A long awaited feature of the language and runtime has been released and is available in Node.js 14 (and modern browsers): Optional chaining!

Safe property access

Sometimes accessing properties of objects can be tedious, especially if deeply nested.

Developers often need to write exotic if-statements to verify that a given property exists.

Even worse if you need to write complex, nested ternary conditions using the ternary operator cond ? x : y.

Here is an example, adapted from code in devblog, a markdown file with attributes (parsed using front-matter):

    if (file && file.attributes && Array.isArray(file.attributes.tags)) {
      tags.push(...file.attributes.tags)
    }

Instead, now with Optional chaining you could write:

    if (Array.isArray(file?.attributes?.tags)) {
      tags.push(...file.attributes.tags)
    }

More readable (although this can be discussed) and definitely more concise!

Optional chaining, the weird parts

Syntax is syntax, you have to accept it and use it wisely to avoid being a shitty coder.

Function calls

Bare with me, this is going to look slightly weird at first.

Let's take the above example, a markdown file that can have attributes, and the attributes has a function that determines if some tags (e.g. for a blog post) have been defined or not.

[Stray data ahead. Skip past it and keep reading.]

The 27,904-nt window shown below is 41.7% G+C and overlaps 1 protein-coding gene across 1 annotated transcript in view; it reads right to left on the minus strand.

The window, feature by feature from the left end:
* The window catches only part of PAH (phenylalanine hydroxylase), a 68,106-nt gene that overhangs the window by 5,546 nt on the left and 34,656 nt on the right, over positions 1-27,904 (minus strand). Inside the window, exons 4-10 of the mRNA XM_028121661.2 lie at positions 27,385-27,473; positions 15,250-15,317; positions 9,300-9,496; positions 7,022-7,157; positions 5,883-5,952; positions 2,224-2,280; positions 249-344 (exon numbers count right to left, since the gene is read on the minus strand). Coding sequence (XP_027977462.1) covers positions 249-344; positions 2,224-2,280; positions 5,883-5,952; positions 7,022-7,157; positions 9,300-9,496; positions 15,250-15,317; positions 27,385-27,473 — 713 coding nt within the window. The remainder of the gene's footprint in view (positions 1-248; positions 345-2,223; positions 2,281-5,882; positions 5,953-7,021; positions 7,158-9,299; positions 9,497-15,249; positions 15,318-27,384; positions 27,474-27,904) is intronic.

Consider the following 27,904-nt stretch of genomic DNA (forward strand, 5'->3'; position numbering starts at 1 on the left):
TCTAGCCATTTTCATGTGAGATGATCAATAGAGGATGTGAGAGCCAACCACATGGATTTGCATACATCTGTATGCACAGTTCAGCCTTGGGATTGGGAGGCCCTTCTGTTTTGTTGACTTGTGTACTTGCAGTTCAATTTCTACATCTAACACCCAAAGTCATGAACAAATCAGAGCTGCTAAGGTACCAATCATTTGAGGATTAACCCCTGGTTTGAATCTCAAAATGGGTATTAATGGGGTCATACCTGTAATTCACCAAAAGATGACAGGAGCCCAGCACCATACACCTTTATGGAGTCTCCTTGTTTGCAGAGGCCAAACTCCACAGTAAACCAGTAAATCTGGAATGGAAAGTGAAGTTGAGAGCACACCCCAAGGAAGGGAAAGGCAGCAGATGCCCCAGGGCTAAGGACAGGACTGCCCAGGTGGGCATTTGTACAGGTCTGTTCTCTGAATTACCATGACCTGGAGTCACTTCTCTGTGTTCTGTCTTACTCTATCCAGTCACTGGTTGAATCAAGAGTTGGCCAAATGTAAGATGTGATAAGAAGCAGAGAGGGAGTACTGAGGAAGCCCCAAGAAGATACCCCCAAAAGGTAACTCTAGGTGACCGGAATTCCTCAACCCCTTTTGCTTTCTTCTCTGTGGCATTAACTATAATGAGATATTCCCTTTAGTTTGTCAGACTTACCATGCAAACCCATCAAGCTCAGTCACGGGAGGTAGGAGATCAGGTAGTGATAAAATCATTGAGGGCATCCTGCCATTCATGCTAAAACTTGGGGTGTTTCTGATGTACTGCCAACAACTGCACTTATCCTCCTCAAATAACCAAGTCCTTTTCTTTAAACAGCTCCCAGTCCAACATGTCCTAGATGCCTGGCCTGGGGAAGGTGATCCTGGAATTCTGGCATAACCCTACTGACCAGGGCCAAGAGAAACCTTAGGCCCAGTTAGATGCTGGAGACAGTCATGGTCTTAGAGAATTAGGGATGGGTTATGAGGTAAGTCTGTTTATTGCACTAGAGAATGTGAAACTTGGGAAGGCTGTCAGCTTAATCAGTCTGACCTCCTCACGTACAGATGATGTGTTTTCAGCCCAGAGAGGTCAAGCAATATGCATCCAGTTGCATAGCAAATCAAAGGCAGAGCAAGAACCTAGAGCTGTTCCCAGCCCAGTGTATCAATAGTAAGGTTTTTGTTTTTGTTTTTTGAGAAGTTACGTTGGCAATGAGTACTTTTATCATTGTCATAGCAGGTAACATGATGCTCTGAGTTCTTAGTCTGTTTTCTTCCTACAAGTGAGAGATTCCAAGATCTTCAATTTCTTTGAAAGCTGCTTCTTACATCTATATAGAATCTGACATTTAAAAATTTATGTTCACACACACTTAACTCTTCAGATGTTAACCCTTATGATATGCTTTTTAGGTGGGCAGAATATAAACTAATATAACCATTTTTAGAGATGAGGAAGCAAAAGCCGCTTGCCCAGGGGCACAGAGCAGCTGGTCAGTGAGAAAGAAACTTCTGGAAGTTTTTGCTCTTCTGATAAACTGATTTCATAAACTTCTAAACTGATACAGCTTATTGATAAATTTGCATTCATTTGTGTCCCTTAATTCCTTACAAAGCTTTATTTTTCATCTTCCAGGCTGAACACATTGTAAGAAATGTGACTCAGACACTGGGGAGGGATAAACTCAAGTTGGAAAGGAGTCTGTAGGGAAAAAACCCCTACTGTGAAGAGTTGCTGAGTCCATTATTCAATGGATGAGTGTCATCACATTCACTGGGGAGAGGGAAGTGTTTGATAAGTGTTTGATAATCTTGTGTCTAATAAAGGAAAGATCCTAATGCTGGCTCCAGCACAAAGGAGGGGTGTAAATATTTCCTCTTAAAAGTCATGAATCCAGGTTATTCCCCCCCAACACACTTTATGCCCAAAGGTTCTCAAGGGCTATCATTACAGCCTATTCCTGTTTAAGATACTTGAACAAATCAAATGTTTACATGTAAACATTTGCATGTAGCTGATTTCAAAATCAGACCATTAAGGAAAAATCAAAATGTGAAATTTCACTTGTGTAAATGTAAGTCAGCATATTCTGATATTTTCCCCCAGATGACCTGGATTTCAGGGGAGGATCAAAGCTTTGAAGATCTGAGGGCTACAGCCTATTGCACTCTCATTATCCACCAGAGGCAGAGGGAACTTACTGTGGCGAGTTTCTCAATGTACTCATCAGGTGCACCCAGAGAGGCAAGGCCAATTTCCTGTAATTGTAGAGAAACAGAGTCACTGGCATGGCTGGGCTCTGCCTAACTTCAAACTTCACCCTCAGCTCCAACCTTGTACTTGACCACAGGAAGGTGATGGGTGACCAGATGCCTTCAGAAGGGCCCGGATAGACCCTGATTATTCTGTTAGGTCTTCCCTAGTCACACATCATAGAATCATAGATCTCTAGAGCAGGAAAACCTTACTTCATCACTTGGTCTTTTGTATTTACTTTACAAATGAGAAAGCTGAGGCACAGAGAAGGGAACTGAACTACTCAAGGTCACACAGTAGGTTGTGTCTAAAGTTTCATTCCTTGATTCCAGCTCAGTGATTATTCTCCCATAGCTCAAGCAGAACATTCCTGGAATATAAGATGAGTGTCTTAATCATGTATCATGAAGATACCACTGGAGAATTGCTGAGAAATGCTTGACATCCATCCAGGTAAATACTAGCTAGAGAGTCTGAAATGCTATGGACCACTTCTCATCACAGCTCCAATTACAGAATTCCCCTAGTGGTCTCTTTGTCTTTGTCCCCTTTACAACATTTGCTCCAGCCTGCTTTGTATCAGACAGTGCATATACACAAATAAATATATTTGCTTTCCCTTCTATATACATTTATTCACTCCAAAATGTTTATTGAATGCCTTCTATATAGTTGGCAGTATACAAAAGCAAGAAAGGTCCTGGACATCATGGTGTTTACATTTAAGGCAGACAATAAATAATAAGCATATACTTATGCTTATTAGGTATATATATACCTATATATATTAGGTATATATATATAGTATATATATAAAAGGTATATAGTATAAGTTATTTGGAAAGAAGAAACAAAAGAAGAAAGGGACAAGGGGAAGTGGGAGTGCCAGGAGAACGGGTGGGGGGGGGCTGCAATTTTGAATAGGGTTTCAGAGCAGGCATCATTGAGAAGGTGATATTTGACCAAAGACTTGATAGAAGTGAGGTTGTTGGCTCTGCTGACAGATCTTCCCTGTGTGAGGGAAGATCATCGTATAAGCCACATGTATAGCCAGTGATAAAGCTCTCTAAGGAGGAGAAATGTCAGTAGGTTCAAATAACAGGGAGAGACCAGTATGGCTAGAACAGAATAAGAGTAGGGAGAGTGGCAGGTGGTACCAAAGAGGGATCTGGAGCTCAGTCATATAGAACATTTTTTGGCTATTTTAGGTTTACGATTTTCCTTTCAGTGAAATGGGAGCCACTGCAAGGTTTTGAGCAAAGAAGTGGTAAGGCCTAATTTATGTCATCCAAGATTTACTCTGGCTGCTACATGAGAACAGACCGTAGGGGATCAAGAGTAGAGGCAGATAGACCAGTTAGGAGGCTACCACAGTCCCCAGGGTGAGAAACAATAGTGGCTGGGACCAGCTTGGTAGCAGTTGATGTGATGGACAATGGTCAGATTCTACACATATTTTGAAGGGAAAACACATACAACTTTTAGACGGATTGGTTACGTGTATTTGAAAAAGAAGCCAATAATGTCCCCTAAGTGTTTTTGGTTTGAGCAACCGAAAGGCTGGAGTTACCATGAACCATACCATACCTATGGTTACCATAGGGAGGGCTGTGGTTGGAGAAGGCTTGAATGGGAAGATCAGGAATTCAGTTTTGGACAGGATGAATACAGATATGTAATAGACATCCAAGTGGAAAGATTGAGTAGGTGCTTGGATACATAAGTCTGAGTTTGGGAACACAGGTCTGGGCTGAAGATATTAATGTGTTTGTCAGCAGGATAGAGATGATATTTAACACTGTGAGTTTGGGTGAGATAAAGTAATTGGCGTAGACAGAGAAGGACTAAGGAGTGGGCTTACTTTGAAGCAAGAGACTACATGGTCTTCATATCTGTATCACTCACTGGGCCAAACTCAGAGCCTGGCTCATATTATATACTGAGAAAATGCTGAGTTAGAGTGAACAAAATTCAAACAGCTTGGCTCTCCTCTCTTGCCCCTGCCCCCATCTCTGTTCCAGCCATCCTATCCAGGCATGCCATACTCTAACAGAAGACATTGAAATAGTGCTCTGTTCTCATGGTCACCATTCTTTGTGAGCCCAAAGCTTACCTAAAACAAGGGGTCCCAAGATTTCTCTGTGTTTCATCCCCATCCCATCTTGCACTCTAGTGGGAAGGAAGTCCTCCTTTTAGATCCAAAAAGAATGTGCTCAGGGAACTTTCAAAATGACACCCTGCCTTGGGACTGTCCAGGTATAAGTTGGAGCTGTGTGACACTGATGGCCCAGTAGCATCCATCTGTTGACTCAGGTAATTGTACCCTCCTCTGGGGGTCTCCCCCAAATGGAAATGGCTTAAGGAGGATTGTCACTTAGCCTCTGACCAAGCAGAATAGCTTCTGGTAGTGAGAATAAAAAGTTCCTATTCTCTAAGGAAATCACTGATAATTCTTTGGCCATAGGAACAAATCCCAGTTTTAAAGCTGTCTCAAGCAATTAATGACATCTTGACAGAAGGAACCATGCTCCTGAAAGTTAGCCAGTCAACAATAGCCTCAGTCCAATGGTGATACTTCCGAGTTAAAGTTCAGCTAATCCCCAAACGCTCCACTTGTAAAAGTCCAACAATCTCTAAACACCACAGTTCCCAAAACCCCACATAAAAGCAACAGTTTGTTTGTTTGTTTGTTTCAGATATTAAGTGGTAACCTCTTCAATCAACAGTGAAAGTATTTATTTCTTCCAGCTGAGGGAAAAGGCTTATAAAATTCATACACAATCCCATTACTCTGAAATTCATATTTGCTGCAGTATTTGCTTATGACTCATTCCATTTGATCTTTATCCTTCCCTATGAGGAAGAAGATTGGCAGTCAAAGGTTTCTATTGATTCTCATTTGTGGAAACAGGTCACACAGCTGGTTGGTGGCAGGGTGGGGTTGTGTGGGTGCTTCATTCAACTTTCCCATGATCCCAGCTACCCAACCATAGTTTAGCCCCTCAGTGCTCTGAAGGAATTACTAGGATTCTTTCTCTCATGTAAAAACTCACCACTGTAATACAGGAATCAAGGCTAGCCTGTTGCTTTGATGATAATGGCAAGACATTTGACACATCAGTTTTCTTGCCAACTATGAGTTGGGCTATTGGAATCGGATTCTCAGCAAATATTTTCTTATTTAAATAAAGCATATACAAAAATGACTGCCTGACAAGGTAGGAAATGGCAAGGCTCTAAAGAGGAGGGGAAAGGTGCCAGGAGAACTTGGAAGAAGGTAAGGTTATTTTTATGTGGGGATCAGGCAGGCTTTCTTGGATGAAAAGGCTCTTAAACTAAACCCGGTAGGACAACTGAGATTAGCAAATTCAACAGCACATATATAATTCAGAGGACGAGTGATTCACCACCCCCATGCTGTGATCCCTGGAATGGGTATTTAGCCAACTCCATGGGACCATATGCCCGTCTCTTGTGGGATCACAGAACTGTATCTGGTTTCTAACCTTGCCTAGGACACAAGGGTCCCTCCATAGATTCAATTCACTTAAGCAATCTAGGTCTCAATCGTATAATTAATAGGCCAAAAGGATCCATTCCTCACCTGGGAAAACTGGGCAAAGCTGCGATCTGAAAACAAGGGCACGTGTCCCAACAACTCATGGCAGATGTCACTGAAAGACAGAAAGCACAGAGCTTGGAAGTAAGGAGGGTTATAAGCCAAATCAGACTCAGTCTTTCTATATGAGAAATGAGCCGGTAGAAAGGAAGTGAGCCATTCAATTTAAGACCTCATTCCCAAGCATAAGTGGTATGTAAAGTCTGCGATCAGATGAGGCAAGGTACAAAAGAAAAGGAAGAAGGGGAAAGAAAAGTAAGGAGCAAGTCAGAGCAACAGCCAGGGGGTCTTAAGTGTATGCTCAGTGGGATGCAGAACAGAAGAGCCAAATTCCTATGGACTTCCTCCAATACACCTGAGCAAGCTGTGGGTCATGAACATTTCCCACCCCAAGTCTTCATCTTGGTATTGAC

The function could be called hasTags, and we need to filter out files that have tags:

const filesWithTags = files.filter(file => file?.attributes?.hasTags?.())

Notice the ?.() part, where we first need to check if the hasTags function is available, and the "optionally call it".

This could be an interesting use-case for optional chaining that comes into mind.

Dynamic properties

Same goes if you are using property access on an object:

const propertyName = 'attributes'
const filesWithProperty = files.filter(file => file?.[propertyName])

Using together with nullish coalescing

Read more about nullish coalescing.

An practical example could be to map all markdown files to their tags.

If a markdown files doesn't have tags, we would like to give to default to the array ['post']:

const allTags = files.reduce((tags, file) => tags.concat(file?.attributes?.tags ?? ['post']), [])

In this way, allTags will be an array of all parsed tags in the markdown files, and if no tags have been found for a file, it uses the default tags ['post'].


For more in-depth explanation, I strongly suggest to skim through this blog post on v8.dev where Optional chaining is discussed way more in depth.

Portions of this page are modifications based on work created and shared by the V8 project and used according to terms described in the Creative Commons 3.0 Attribution License.